Making peace becomes a crime

In a 6-3 decision, the Supreme Court of the United States recently ruled that any action which can be defined as “material support” to an organization deemed “terrorist” is a federal crime. Material support, says the court, includes discussion and/or consultation about non-violence or peace, making it illegal for peace-making organizations to attempt to mediate hostilities if one of the parties in conflict has been deemed “terrorist.”

When I asked my friend Richard Reoch, former Global Media Chief of Amnesty International, the human rights organization, (not speaking as a spokesman) about the ruling, he predicted, “The U.S. Government, alongside many other governments, will likely violate this law. There will be times when it is thought in the national interest to do so. Experience has shown that most armed conflicts cannot be brought to an end without engaging with terrorist organizations and their supporters.”

Richard pointed out Northern Ireland and South Africa as situations where clandestine contact by governments and others with the IRA and ANC respectively helped broker an end to armed conflict. “This ruling fails to appreciate what is called “second track” diplomacy,” he noted. “Contact with paramilitary organizations often lays the groundwork for peace talks. This can include training in negotiation skills, human rights education and exploring options for a peace settlement. In South Africa, it was the business community that initiated the secret discussions that led to peace.”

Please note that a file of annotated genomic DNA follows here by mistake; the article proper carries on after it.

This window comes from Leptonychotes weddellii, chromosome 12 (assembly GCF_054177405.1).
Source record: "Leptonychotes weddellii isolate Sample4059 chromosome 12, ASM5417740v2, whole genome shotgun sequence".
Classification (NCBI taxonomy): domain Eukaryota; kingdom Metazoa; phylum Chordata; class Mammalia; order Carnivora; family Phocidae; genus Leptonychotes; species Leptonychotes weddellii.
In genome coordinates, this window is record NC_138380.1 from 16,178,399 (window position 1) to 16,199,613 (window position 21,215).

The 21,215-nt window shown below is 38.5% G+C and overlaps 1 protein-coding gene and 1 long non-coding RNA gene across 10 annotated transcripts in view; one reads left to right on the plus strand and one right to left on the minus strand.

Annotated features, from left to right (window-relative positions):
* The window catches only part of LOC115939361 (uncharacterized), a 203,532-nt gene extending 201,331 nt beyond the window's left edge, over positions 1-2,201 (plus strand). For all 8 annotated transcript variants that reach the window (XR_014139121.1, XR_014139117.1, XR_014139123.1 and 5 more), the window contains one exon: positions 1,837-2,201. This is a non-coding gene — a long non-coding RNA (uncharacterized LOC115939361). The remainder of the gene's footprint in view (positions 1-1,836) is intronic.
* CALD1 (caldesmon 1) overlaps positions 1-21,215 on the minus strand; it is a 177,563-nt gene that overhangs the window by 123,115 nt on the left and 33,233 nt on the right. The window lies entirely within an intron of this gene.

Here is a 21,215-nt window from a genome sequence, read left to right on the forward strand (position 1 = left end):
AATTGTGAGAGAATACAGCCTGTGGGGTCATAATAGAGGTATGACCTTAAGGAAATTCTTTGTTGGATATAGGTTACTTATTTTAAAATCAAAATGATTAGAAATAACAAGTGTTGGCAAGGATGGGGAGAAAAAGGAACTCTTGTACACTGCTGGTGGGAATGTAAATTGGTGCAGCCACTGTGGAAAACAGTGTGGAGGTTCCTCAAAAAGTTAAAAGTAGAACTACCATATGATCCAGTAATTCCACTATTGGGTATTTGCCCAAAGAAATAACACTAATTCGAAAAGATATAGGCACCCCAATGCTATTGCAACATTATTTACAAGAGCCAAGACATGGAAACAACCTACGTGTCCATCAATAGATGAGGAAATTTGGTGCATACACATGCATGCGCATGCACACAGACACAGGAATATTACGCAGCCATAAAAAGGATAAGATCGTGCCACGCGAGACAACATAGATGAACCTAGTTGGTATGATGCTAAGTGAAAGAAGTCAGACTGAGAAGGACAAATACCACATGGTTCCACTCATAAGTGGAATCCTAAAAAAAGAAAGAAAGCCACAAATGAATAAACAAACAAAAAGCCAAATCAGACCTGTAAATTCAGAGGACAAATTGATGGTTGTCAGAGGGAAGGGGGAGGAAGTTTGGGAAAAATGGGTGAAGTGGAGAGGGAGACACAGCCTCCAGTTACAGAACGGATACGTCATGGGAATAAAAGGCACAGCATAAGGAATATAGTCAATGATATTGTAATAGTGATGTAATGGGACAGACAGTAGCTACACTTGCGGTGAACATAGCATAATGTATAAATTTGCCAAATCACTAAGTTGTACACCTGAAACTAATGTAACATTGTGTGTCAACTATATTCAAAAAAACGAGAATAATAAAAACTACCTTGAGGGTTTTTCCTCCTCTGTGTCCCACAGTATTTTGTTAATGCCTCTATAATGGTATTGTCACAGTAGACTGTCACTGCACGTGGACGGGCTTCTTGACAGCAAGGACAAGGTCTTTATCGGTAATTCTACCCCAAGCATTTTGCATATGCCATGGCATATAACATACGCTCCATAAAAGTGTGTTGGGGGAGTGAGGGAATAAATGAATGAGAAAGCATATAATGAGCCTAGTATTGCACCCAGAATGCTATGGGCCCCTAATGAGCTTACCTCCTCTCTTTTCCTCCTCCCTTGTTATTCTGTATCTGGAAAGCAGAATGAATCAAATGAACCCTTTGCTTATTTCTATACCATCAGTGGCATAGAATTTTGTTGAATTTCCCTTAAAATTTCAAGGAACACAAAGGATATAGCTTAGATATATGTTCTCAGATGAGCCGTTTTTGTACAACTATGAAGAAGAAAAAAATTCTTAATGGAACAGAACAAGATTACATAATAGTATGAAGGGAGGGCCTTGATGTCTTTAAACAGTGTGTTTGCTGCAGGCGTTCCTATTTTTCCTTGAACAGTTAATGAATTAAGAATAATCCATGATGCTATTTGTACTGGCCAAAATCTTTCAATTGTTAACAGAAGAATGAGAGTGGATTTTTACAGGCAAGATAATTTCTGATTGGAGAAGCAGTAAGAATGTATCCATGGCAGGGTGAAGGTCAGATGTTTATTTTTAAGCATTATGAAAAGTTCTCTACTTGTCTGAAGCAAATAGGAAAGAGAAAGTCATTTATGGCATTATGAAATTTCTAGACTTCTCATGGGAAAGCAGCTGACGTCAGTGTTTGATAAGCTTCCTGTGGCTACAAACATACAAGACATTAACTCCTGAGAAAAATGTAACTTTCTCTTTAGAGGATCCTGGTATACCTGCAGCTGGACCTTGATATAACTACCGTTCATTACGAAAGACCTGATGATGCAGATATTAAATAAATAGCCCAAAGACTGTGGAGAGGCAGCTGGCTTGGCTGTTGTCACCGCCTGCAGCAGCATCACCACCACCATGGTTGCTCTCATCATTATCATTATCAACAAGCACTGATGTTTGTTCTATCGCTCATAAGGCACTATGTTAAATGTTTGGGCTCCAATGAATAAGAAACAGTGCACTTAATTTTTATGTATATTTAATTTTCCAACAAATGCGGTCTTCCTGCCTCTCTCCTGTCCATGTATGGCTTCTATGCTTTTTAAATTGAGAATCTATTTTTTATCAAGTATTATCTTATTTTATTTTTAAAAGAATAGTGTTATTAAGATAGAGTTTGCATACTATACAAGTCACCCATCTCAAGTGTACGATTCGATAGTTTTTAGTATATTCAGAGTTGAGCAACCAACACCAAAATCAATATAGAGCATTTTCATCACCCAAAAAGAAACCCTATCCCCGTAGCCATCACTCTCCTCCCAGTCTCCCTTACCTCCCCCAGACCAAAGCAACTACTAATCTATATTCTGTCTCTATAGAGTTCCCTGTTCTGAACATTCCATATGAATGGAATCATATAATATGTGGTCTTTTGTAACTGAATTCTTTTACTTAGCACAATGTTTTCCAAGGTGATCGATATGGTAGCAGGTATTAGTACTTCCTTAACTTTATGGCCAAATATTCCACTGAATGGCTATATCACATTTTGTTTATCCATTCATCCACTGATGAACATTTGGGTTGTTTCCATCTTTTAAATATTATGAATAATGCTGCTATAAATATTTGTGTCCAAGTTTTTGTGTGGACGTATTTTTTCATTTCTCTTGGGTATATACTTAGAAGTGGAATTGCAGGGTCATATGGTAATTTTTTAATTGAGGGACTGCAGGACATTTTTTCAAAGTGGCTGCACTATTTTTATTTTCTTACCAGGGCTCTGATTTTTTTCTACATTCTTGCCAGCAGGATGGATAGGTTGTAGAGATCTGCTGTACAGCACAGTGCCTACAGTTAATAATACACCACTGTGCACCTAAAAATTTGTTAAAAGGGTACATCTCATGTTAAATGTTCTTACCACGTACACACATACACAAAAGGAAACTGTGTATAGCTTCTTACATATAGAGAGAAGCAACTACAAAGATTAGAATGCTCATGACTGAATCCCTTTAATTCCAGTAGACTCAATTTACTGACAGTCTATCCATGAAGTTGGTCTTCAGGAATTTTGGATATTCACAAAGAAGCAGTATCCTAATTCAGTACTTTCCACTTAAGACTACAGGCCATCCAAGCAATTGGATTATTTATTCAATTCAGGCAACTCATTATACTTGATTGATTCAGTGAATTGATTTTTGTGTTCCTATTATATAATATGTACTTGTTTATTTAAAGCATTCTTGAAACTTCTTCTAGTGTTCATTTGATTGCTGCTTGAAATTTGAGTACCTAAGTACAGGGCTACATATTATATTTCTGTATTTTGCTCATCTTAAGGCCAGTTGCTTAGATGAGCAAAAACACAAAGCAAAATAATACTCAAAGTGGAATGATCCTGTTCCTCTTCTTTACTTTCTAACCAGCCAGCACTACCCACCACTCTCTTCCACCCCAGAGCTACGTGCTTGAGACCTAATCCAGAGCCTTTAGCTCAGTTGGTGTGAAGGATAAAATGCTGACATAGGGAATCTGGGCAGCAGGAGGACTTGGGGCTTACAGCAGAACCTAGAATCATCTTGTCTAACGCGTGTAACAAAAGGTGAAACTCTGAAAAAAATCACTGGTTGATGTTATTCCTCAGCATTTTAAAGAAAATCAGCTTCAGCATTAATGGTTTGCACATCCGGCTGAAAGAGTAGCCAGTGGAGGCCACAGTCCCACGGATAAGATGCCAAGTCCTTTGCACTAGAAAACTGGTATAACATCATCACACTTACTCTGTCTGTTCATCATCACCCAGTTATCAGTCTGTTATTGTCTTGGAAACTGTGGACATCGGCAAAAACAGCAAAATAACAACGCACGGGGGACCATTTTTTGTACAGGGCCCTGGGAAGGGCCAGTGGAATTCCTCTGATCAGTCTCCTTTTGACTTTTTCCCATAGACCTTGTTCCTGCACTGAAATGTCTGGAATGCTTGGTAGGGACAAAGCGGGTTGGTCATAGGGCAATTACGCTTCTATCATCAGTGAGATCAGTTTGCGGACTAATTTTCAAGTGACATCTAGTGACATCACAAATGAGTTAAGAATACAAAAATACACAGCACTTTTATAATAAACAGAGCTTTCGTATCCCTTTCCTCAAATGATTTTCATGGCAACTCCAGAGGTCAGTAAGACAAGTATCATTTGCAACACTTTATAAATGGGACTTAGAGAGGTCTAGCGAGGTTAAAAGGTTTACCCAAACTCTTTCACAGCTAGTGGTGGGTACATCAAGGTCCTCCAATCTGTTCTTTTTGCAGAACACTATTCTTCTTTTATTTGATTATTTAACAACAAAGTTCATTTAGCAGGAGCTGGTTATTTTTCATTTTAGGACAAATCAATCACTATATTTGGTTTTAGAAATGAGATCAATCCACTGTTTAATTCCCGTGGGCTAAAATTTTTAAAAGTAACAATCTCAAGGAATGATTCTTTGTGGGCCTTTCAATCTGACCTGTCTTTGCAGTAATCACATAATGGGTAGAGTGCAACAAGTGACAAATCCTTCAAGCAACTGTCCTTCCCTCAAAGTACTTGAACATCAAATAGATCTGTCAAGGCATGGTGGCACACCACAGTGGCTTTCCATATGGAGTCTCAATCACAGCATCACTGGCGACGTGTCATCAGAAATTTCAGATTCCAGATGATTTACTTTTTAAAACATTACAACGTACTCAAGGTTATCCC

Despite being the most powerful country in the world, America is terribly fearful. Because of our distrust and fear, we use our wealth and power as a tool of manipulation. Manipulation always includes an element of dishonesty, and what we often think of as foolishness or incompetence by our government is actually deceit. Historically, this is what has been behind our support of terrible and highly repressive regimes around the world (including Saddam Hussein and the Shah of Iran), governments which terrorized their own people.

It’s not difficult to see how deceitful policies lead to greater instability and violence. When we act through fear and manipulation it is the example we then set for others. Thus we see Iran developing nuclear capabilities so that they can also be powerful manipulators.

There are those who say aggression is all too human and point to examples of violence as evidence. It is possible, however, to as easily provide examples of benevolence and goodness, the actual basis from which all human society begins. That we can become fearful is also true, and very human, but what distinguishes people is our ability to understand fear and its effects, and using honesty and benevolence to overcome it. This is where the peace-makers come in.

In restricting the ability of peace-makers to mediate armed conflict, the Supreme Court has taken a political stance. In effect, it has decided that the views and opinions of any given administration in defining an organization as “terrorist” now constitute a basis in law.

“The definition of a ‘terrorist’ organization is always subject to political bias,” Richard observed, “Only those groups that are ‘not on our side’ are designated as terrorist. Those that ‘serve our interests’ are not, regardless of their atrocities. This ruling will be used in a highly selective way, and I predict that the first test case will be the result of active political lobbying by well-financed special interests seeking to punish specific organizations they do not like.”